Here is a question:
‘Write What You Know’: Helpful Advice or Idle Cliché?
And here is another:
What’s Behind the Notion That Nonfiction Is More ‘Relevant’ Than Fiction?
How about this:
Are Categories Like Immigrant Fiction and ‘New American’ Fiction Valid or Worthwhile?
Highbrow, Lowbrow, Middlebrow — Do These Kinds of Cultural Categories Mean Anything Anymore?
What Are We Meant to Get Out of Movies Based on Short Stories and Novels?
What Would Aldous Huxley Make of the Way We Consume Media and Popular Culture?
These prompts — in their gaping open-endedness and leaden non-urgency — take me back to ninth grade English. I am drafting my thesis statement and outlining three supporting paragraphs. I am citing specific examples from the works we read this semester.
Unfortunately, instead of eliciting goofy pronouncements from 14-year-old me (I remember “there are both similarities and differences” getting a real workout back then), these are the questions that the New York Times is asking Francine Prose, Daniel Mendelsohn, Anna Holmes and the nine other word-professionals who make up its roster of Bookends columnists.
The Bookends column launched last fall as part of a Book Review overhaul that included a redesign and several new features. Each week, two writers drawn from a lineup of 12 novelists, critics and essayists offer responses of roughly 600 words to a given question. At first, the column’s weekly introduction promised these would be “pressing and provocative questions about the world of books.” Four months in, the introduction quietly downgraded them to “questions about the world of books.”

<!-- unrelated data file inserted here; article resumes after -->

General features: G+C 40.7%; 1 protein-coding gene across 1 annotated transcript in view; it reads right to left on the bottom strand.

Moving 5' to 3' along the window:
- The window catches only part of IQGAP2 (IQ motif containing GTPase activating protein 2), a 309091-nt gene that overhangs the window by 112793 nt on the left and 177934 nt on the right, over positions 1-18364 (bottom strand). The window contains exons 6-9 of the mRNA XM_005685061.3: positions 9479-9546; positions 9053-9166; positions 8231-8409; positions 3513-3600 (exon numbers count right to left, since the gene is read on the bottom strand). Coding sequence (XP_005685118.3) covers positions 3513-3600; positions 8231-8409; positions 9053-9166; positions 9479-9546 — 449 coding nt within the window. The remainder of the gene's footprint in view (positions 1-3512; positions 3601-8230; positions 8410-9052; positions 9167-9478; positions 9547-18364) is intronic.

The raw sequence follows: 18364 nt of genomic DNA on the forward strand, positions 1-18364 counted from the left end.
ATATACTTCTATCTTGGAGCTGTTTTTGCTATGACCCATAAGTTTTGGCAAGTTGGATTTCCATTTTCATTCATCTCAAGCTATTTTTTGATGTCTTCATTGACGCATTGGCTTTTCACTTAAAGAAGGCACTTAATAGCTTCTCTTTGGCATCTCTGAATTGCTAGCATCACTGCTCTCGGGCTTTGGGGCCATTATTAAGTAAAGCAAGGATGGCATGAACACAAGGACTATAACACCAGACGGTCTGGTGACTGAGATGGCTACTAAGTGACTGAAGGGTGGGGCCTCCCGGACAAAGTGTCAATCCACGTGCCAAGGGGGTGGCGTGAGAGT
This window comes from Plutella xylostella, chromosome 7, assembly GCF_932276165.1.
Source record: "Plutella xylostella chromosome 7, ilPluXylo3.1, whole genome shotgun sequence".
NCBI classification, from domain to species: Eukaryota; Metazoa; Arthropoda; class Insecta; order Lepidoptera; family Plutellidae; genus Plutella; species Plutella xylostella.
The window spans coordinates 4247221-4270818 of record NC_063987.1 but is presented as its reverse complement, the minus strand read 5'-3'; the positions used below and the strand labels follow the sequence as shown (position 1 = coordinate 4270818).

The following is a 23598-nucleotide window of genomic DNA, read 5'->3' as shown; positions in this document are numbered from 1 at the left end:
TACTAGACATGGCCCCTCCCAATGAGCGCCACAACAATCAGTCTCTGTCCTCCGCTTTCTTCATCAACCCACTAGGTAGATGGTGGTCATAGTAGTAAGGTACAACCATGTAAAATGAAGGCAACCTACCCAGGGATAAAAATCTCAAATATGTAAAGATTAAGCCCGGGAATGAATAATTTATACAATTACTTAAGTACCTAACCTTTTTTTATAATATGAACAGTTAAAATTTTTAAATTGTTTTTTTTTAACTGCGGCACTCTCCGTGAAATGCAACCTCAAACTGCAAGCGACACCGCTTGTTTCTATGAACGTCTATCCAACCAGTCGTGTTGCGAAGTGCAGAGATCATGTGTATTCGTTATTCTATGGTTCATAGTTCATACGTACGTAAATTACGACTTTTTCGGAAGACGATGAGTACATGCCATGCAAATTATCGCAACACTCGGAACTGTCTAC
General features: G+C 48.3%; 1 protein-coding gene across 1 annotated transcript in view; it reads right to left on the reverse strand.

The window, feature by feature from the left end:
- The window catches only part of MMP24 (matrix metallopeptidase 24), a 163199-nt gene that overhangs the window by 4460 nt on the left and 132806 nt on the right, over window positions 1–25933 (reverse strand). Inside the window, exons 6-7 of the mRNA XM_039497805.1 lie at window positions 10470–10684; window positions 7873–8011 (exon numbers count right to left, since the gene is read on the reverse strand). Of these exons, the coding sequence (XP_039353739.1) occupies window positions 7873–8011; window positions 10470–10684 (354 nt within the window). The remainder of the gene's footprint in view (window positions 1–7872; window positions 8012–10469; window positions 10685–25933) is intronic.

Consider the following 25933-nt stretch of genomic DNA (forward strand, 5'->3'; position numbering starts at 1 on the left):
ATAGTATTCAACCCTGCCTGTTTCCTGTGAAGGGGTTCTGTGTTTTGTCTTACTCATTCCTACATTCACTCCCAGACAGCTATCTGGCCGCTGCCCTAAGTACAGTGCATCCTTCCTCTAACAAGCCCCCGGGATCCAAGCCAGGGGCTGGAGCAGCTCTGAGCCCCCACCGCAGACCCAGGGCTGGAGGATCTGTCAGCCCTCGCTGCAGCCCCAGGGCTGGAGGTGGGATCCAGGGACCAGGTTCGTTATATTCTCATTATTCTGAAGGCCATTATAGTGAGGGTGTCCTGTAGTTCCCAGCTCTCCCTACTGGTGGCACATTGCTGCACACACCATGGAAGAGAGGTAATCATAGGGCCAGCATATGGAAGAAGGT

It’s not just the stiff phrasing (“What should we make of this?” “What’s behind the notion?”) that gives Bookends its blue-books-and-binder-paper feel. It’s also the whole concept of a column designed to offer only the gentlest, most dutiful provocations. Sometimes the tone of the approach is more break-room small talk (“Do You Get in Any Reading Over the Holidays?”) than in-class essay, but the effect of these requests is the same: say words because you must, even though it doesn’t really matter which words you say, because we’ll be doing this at the same time next week.
I do not always agree with Jennifer Weiner, but on the subject of this column I think she may be on to something. Bookends “displays the qualities its writers abhor,” tweeted Weiner of last September’s inaugural edition. “It’s toothless, tepid, engineered not to offend or provoke. So what’s the point?”
Weiner’s dissatisfaction with the new column extended to the selection of columnists (“Commercial writers: zero”), and it’s there we part company. I’m impressed with the writers the Times has chosen — Leslie Jamison, with her acute sense for the intersections of literature and lived experience; James Parker, with his wide-ranging critical wit — but disappointed with the task they’ve been given. “Engineered” seems like an apt word choice on Weiner’s part: The things that make Bookends so deeply uncompelling are central to its structure.